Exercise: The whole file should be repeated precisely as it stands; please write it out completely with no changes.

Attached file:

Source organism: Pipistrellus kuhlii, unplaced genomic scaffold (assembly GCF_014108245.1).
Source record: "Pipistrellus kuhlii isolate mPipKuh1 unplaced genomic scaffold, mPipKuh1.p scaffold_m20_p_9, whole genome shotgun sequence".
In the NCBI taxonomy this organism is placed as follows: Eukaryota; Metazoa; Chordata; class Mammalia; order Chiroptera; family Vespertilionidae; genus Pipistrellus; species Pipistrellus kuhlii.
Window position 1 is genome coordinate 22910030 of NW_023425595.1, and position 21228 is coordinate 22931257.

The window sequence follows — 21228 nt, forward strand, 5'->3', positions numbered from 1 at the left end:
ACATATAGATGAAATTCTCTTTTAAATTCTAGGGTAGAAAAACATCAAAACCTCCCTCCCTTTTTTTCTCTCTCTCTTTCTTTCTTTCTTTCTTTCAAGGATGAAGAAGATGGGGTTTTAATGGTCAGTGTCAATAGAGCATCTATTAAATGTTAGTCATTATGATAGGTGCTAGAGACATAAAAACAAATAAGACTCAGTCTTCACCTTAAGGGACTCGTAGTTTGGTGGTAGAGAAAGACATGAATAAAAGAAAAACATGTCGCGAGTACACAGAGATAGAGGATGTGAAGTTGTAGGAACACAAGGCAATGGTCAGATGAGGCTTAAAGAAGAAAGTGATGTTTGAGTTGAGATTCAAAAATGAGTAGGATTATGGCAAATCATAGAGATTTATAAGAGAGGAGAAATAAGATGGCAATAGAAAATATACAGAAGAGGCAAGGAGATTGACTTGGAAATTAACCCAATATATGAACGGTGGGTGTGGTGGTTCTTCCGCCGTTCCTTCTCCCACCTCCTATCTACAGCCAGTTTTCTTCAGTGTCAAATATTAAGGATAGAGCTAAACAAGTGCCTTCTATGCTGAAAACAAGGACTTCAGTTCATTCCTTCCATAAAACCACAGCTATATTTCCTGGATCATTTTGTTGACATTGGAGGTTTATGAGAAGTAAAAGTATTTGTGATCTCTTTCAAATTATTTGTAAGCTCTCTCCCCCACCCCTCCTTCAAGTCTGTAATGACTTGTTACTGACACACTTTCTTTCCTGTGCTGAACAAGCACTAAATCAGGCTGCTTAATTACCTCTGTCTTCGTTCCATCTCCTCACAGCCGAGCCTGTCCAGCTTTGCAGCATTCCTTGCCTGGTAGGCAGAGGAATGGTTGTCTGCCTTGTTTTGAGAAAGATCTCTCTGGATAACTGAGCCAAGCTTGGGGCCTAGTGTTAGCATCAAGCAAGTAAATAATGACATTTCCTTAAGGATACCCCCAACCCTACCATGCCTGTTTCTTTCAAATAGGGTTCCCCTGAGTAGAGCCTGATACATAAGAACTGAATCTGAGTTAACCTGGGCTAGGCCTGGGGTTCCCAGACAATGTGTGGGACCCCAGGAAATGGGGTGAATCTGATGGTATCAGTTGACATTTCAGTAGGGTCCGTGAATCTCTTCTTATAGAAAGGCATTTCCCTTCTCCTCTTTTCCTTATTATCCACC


Source organism: Pipistrellus kuhlii, unplaced genomic scaffold (assembly GCF_014108245.1).
Source record: "Pipistrellus kuhlii isolate mPipKuh1 unplaced genomic scaffold, mPipKuh1.p scaffold_m20_p_9, whole genome shotgun sequence".
In the NCBI taxonomy this organism is placed as follows: Eukaryota; Metazoa; Chordata; class Mammalia; order Chiroptera; family Vespertilionidae; genus Pipistrellus; species Pipistrellus kuhlii.
Window position 1 is genome coordinate 22910030 of NW_023425595.1, and position 21228 is coordinate 22931257.

The window sequence follows — 21228 nt, forward strand, 5'->3', positions numbered from 1 at the left end:
ACATATAGATGAAATTCTCTTTTAAATTCTAGGGTAGAAAAACATCAAAACCTCCCTCCCTTTTTTTCTCTCTCTCTTTCTTTCTTTCTTTCTTTCAAGGATGAAGAAGATGGGGTTTTAATGGTCAGTGTCAATAGAGCATCTATTAAATGTTAGTCATTATGATAGGTGCTAGAGACATAAAAACAAATAAGACTCAGTCTTCACCTTAAGGGACTCGTAGTTTGGTGGTAGAGAAAGACATGAATAAAAGAAAAACATGTCGCGAGTACACAGAGATAGAGGATGTGAAGTTGTAGGAACACAAGGCAATGGTCAGATGAGGCTTAAAGAAGAAAGTGATGTTTGAGTTGAGATTCAAAAATGAGTAGGATTATGGCAAATCATAGAGATTTATAAGAGAGGAGAAATAAGATGGCAATAGAAAATATACAGAAGAGGCAAGGAGATTGACTTGGAAATTAACCCAATATATGAACGGTGGGTGTGGTGGTTCTTCCGCCGTTCCTTCTCCCACCTCCTATCTACAGCCAGTTTTCTTCAGTGTCAAATATTAAGGATAGAGCTAAACAAGTGCCTTCTATGCTGAAAACAAGGACTTCAGTTCATTCCTTCCATAAAACCACAGCTATATTTCCTGGATCATTTTGTTGACATTGGAGGTTTATGAGAAGTAAAAGTATTTGTGATCTCTTTCAAATTATTTGTAAGCTCTCTCCCCCACCCCTCCTTCAAGTCTGTAATGACTTGTTACTGACACACTTTCTTTCCTGTGCTGAACAAGCACTAAATCAGGCTGCTTAATTACCTCTGTCTTCGTTCCATCTCCTCACAGCCGAGCCTGTCCAGCTTTGCAGCATTCCTTGCCTGGTAGGCAGAGGAATGGTTGTCTGCCTTGTTTTGAGAAAGATCTCTCTGGATAACTGAGCCAAGCTTGGGGCCTAGTGTTAGCATCAAGCAAGTAAATAATGACATTTCCTTAAGGATACCCCCAACCCTACCATGCCTGTTTCTTTCAAATAGGGTTCCCCTGAGTAGAGCCTGATACATAAGAACTGAATCTGAGTTAACCTGGGCTAGGCCTGGGGTTCCCAGACAATGTGTGGGACCCCAGGAAATGGGGTGAATCTGATGGTATCAGTTGACATTTCAGTAGGGTCCGTGAATCTCTTCTTATAGAAAGGCATTTCCCTTCTCCTCTTTTCCTTATTATCCACC